Eye For Film >> Movies >> Youth Without Youth (2007) Film Review
Youth Without Youth
Reviewed by: Jeff Robson
It's been 10 years since Coppola directed a movie – and he seems to want to make up for the absence by cramming at least five different films into one.
Youth Without Youth couldn’t be more different from 1997’s accomplished but fairly conventional John Grisham adaptation The Rainmaker. It’s a modern version of the Frankenstein myth as well as a deeply serious analysis of the nature of language and experience. It’s also a spy thriller, an epic romance, a road movie and a Kafkaesque portrait of isolation.
Confused? You will be, but it’s worth the effort. While this doesn’t hit the sublime heights of The Godfather or Apocalypse Now, it’s a reminder that Coppola is one of the few genuine auteurs working in American cinema at the moment. Put another way, you simply don’t get films like this from anyone else.
Bizarrely enough, the Coppola film this most resembles (in its initial premise, at least) is Jack, his pre-Rainmaker effort, which turned a standard Robin Williams vehicle into something altogether more subtle and affecting. But where that was the story of a boy turning into a man too quickly, Tim Roth here faces exactly the opposite problem.
He plays Dominic Matei, an elderly Romanian linguistics professor frustrated by what he perceives as his lack of academic success and still in love with the girl who broke off their engagement 50 years ago and who has since died in childbirth. He travels to Bucharest intending to kill himself there but instead is struck by lightning outside the railway station.
Not only does he survive but he finds himself rapidly growing younger, and his brain power increases exponentially. But this is the era of World War Two, and pro-Nazi elements in the Romanian government inform the Germans of this unique specimen.
A Nazi spy (Alexandra Priciki) seduces him – easily done since he now has the libido of a 30-year-old and she happens to be the spitting image of his lost love. But a sympathetic doctor (Bruno Ganz) helps him to escape.
He spends the war years in hiding in Switzerland, pursued by Nazi eugenicists keen to recreate his lightning experience by hooking him up to the National Grid. The academic establishment, unaware of his past experiences, eagerly use his prodigious knowledge, and he supplements his income at the roulette table, finding that as well as being able to read a book in seconds, he can predict the wheel’s results. He is determined to use his new-found knowledge for good, attempting to trace the origins of language back to its starting point, and using his own invented tongue to record his discoveries on nuclear power – thus keeping them safe until the rest of the world catches up. Oh, and did I mention that an evil double has appeared, urging him to use his talents for money and fame?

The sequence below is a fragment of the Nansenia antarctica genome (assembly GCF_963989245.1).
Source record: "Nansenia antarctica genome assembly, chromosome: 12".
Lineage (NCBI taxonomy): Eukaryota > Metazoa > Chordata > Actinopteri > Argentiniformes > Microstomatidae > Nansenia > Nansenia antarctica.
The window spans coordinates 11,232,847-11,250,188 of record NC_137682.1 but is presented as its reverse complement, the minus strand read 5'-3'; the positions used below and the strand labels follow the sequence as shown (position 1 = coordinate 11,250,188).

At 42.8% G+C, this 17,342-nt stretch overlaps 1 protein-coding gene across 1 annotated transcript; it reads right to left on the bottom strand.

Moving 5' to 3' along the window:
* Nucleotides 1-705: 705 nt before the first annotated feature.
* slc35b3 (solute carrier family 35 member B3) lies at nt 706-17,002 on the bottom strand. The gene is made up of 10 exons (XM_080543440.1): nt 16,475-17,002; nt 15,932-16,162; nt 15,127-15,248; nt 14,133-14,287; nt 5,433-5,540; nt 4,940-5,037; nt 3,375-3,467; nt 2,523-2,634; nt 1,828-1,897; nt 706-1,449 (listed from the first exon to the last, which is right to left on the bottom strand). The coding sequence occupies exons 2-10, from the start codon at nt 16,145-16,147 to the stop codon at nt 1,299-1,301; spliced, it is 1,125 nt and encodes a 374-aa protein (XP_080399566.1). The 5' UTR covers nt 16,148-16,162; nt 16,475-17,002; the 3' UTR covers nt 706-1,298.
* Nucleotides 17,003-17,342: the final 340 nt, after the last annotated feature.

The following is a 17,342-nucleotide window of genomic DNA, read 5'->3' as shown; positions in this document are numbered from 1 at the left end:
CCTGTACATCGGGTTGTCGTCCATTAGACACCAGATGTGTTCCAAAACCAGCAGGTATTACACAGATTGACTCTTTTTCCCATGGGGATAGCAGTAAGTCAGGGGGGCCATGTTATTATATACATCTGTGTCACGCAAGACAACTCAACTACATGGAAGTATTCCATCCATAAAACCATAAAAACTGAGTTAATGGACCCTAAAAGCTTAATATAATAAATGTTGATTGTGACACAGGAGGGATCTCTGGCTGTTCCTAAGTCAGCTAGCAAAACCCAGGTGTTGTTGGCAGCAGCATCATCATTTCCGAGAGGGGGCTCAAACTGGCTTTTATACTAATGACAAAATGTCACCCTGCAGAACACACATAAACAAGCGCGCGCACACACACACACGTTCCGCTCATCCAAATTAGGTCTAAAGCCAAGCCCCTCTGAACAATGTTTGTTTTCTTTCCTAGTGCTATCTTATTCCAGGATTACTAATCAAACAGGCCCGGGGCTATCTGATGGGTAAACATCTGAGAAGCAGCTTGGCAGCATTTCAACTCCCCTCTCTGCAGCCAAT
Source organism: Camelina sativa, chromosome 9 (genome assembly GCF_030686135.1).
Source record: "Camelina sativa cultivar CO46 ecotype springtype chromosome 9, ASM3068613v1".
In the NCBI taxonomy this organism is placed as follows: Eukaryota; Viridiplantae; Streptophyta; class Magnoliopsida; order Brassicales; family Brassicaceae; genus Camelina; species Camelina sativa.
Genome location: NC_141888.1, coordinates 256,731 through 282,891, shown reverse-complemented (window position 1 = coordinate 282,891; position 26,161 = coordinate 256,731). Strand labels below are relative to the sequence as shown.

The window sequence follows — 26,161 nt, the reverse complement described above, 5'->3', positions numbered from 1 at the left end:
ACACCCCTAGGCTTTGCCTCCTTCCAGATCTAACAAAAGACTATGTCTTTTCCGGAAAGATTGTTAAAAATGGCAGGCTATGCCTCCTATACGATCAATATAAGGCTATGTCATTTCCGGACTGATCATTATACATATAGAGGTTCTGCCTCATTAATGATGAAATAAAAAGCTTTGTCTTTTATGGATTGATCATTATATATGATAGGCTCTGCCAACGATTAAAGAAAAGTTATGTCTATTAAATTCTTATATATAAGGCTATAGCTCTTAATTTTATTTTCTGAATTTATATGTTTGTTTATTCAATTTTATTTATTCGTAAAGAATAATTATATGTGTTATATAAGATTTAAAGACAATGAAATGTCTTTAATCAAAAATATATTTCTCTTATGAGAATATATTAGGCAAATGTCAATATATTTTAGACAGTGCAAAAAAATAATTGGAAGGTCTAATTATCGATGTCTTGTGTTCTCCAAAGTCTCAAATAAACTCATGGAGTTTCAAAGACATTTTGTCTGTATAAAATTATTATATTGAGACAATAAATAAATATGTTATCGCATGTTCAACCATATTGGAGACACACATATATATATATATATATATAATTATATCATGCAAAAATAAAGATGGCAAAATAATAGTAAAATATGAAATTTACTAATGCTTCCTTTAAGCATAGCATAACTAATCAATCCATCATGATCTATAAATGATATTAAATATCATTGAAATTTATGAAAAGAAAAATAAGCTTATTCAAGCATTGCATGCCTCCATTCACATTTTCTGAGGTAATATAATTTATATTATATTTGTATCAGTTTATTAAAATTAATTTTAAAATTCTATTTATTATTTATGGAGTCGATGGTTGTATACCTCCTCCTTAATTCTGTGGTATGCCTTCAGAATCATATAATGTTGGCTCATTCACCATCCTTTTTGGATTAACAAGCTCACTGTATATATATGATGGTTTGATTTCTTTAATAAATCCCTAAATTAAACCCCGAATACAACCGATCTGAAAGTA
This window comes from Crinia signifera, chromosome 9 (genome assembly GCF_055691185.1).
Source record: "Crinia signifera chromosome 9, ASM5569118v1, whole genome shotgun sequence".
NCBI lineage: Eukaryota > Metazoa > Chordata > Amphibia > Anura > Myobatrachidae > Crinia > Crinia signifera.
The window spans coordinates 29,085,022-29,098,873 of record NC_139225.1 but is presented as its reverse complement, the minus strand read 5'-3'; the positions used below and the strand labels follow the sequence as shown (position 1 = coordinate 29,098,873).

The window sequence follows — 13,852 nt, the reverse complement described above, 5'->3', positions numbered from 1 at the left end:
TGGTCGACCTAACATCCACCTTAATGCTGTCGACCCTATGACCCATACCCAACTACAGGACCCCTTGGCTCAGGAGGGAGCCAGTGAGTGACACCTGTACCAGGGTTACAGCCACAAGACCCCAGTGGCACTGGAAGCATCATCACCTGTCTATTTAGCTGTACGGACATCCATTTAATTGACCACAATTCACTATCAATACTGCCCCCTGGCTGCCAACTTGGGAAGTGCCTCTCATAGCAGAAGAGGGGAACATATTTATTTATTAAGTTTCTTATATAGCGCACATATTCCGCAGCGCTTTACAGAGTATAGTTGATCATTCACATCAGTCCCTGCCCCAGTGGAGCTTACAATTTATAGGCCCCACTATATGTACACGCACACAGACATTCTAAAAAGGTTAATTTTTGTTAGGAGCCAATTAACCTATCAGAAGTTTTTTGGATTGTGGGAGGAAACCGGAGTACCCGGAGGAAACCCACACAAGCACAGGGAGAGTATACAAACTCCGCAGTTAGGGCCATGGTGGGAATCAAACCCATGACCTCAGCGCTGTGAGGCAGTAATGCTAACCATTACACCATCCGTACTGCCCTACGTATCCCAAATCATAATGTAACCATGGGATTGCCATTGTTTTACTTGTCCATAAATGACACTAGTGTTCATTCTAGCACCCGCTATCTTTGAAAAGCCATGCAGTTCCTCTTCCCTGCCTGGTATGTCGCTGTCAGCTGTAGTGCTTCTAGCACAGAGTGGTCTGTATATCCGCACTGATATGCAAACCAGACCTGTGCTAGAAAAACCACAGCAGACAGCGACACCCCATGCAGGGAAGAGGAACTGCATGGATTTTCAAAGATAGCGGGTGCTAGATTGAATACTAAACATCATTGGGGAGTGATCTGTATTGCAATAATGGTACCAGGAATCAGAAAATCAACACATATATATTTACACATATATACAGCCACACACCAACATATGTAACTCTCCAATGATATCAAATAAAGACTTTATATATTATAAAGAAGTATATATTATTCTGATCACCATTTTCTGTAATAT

After the war, it gets really weird. While hiking in the Swiss Alps, he meets a girl on a motoring holiday (the image of his lost love again – do keep up at the back!). Soon after she is involved in a motoring accident that wipes out her memory – but leaves her believing she is the disciple of an ancient Indian philosopher and speaking centuries-old Sanskrit. Dominic takes her under his wing and they fall in love. But she continues to have dream visions in which she talks in ever more ancient languages, and after each one she ages. Dominic is torn between pushing her to the point where she records the birth of language (urged to do so by his doppelganger) even though it will kill her, and saving her by giving her up...
On paper, this undoubtedly looks a bit silly, and there are frequent lapses into bathos (Dominic can also force a Nazi spy to turn his gun on himself by will power alone, handily enough) and cliché (the scenes with the Nazi seductress might as well have Liza Minelli singing tunes from Cabaret in the background). There are also times when Coppola seems to have used the film as an excuse for a gap year’s worth of travelling; now they’re in India! Now it’s Malta! At its worst, the film resembles one of those globetrotting made-for-TV Sidney Sheldon adaptations of the 80s, where everyone’s beautiful and no-one lives in less than a palace.
But adapting Mircea Eliade’s short story has clearly been a labour of love for him, and what emerges, despite the magic realist trappings, is a classic Coppola tale; Like Kurtz and Michael Corleone, Dominic is a man alone, haunted by his memories and driven to tragedy by the essence of his character. The difference here is that he is a man of thoughts, not action, but his efforts to find the answers to the essential questions are as doomed and as moving as those of Coppola’s other classic protagonists. Alas, the background narrative here is nowhere near as gripping as in his finest work. You’ll be unsurprised to hear that the end to Dominic’s tale is puzzling, inconclusive and (for me) anticlimactic.
There’s also plenty of the other Coppola on display here – the tendency to labour a point that ruined his 1992 take on Dracula, and a more than occasional lapse into pretentiousness – but with a genius you take the rough with the smooth. In an industry content to pump out formulaic dross, his desire to get an audience thinking as well as giving them ‘a thrill every five minutes’ has been much missed, and it’s great to have him back.Reviewed on: 04 Dec 2007